Archive II: Learning the Basic Elements


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I - Getting Started
II - Basic Elements
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Basic Elements Unit #3: Minor Scales and Key Sigs
Now it's time to learn the minor scales and key signatures. But, we've got a slightly awkward problem -- I'm currently in the process of revamping my printouts on this stuff, and we've got to switch over to an older printout that covers all scales and key signatures. So, you'll see some material we've already covered in there, and the information you want for this lesson begins on page 6.

Just as you did with major scales, you should learn both the intervallic shape of the scale and memorize the key signatures. In my opinion you don't want to memorize another pattern like major's WWHWWWH, but rather think about how minor is different from major (with a lowered third, sixth, and seventh scale degree.) Similarly, in learning your key signatures you have to learn about the concept of relative minor (and its opposite, relative major) - this is the way in which one major key and one minor key share each key signature. Don't worry, it's all detailed in the printout!

One more detail that students learn is the three "versions" of the minor scale - the natural, harmonic and melodic minors. I'd caution you to not take these TOO seriously (they are an artificial distinction for the purpose of training, and real music basically smushes all three together into one key which is simply called "minor"), but you might as well learn and practice them a little bit.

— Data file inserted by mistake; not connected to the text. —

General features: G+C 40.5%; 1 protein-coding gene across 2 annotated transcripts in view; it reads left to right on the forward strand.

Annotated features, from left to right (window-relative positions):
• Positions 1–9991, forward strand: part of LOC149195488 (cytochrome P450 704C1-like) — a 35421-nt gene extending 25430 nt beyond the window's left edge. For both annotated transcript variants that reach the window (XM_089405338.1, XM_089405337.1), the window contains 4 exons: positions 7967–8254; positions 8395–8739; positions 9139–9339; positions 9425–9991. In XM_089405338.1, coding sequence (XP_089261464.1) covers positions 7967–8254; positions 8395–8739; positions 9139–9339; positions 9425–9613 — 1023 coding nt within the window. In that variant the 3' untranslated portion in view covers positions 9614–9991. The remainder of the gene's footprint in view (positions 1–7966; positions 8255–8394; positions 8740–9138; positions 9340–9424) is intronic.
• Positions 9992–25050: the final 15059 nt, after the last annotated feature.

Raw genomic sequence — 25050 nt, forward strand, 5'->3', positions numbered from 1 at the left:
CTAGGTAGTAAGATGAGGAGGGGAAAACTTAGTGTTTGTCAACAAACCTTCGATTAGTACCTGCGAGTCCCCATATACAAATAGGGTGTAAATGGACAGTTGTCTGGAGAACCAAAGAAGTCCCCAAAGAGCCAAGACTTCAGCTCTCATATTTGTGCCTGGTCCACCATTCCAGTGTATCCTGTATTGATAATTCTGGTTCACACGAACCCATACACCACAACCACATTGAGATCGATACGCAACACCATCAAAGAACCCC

If you want some written practice I've got a worksheet for minor scales, and a bonus sheet that mixes major and minor.

Perhaps at this point you are still focusing on your "easy" keys, the top part of the circle from three flats to three sharps. Go back and fill in the circle of fifths worksheets (treble clef, bass) with the relative minors, or try an all minor circle! Practice creating the circle from memory, playing these minor scales on your instrument, and writing them out from memory.

Extra Practice on the Web:
You could go back to Robert Whelan's scale quizzer (treble clef, bass) to practice your easy major and minor scales. (Remember that you have to monkey around with the settings to get only these scales.) His key signature quizzer will ask you about relative minors.
Extra Practice for PC: My Theory Quizzer
when I made my quizzer I actually grouped the scales into three clumps, "easy" (from two flats to two sharps), "harder" (getting up to four flats or sharps) and "really difficult." Perhaps now's the time to master "easy" and "harder."

quizzerscalegroups_500x400 (64K)